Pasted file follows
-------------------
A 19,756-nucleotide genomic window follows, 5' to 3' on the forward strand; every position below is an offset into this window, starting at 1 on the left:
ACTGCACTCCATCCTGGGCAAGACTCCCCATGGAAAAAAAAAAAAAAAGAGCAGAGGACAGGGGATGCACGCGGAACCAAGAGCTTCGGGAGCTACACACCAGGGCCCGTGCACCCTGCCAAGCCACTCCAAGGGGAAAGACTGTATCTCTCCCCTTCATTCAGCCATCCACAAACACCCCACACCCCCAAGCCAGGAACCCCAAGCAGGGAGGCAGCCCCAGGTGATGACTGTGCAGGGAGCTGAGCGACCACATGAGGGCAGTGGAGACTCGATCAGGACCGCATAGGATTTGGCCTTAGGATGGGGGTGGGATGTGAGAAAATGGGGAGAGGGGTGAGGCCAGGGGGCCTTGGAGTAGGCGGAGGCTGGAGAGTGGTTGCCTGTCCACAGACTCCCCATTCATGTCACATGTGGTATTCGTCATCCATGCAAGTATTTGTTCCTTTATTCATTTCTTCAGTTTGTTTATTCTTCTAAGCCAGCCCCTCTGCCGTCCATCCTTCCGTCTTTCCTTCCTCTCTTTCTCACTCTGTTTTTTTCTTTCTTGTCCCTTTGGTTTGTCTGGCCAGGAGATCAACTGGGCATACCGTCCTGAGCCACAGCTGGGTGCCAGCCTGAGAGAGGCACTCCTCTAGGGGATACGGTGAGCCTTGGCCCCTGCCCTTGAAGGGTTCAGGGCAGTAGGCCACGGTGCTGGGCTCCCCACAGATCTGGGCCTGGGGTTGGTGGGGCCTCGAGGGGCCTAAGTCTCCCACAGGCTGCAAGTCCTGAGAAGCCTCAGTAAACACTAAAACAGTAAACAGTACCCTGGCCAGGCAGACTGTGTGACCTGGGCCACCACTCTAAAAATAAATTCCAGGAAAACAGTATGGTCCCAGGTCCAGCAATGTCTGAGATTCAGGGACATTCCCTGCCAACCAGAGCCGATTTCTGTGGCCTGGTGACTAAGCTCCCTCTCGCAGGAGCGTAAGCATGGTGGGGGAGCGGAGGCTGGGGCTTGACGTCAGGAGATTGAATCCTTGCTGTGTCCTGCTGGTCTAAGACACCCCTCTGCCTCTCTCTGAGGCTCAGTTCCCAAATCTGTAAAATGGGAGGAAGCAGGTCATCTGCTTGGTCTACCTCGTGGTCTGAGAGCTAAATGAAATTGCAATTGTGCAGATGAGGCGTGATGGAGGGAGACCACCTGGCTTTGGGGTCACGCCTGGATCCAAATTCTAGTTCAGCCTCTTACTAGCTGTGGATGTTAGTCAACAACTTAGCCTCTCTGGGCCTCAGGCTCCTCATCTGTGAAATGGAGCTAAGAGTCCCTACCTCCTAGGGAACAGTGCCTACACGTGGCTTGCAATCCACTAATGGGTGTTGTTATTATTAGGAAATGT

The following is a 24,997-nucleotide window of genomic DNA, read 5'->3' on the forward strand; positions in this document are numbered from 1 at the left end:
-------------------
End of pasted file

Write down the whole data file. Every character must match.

A 19,756-nucleotide genomic window follows, 5' to 3' on the forward strand; every position below is an offset into this window, starting at 1 on the left:
ACTGCACTCCATCCTGGGCAAGACTCCCCATGGAAAAAAAAAAAAAAAGAGCAGAGGACAGGGGATGCACGCGGAACCAAGAGCTTCGGGAGCTACACACCAGGGCCCGTGCACCCTGCCAAGCCACTCCAAGGGGAAAGACTGTATCTCTCCCCTTCATTCAGCCATCCACAAACACCCCACACCCCCAAGCCAGGAACCCCAAGCAGGGAGGCAGCCCCAGGTGATGACTGTGCAGGGAGCTGAGCGACCACATGAGGGCAGTGGAGACTCGATCAGGACCGCATAGGATTTGGCCTTAGGATGGGGGTGGGATGTGAGAAAATGGGGAGAGGGGTGAGGCCAGGGGGCCTTGGAGTAGGCGGAGGCTGGAGAGTGGTTGCCTGTCCACAGACTCCCCATTCATGTCACATGTGGTATTCGTCATCCATGCAAGTATTTGTTCCTTTATTCATTTCTTCAGTTTGTTTATTCTTCTAAGCCAGCCCCTCTGCCGTCCATCCTTCCGTCTTTCCTTCCTCTCTTTCTCACTCTGTTTTTTTCTTTCTTGTCCCTTTGGTTTGTCTGGCCAGGAGATCAACTGGGCATACCGTCCTGAGCCACAGCTGGGTGCCAGCCTGAGAGAGGCACTCCTCTAGGGGATACGGTGAGCCTTGGCCCCTGCCCTTGAAGGGTTCAGGGCAGTAGGCCACGGTGCTGGGCTCCCCACAGATCTGGGCCTGGGGTTGGTGGGGCCTCGAGGGGCCTAAGTCTCCCACAGGCTGCAAGTCCTGAGAAGCCTCAGTAAACACTAAAACAGTAAACAGTACCCTGGCCAGGCAGACTGTGTGACCTGGGCCACCACTCTAAAAATAAATTCCAGGAAAACAGTATGGTCCCAGGTCCAGCAATGTCTGAGATTCAGGGACATTCCCTGCCAACCAGAGCCGATTTCTGTGGCCTGGTGACTAAGCTCCCTCTCGCAGGAGCGTAAGCATGGTGGGGGAGCGGAGGCTGGGGCTTGACGTCAGGAGATTGAATCCTTGCTGTGTCCTGCTGGTCTAAGACACCCCTCTGCCTCTCTCTGAGGCTCAGTTCCCAAATCTGTAAAATGGGAGGAAGCAGGTCATCTGCTTGGTCTACCTCGTGGTCTGAGAGCTAAATGAAATTGCAATTGTGCAGATGAGGCGTGATGGAGGGAGACCACCTGGCTTTGGGGTCACGCCTGGATCCAAATTCTAGTTCAGCCTCTTACTAGCTGTGGATGTTAGTCAACAACTTAGCCTCTCTGGGCCTCAGGCTCCTCATCTGTGAAATGGAGCTAAGAGTCCCTACCTCCTAGGGAACAGTGCCTACACGTGGCTTGCAATCCACTAATGGGTGTTGTTATTATTAGGAAATGT

The following is a 24,997-nucleotide window of genomic DNA, read 5'->3' on the forward strand; positions in this document are numbered from 1 at the left end: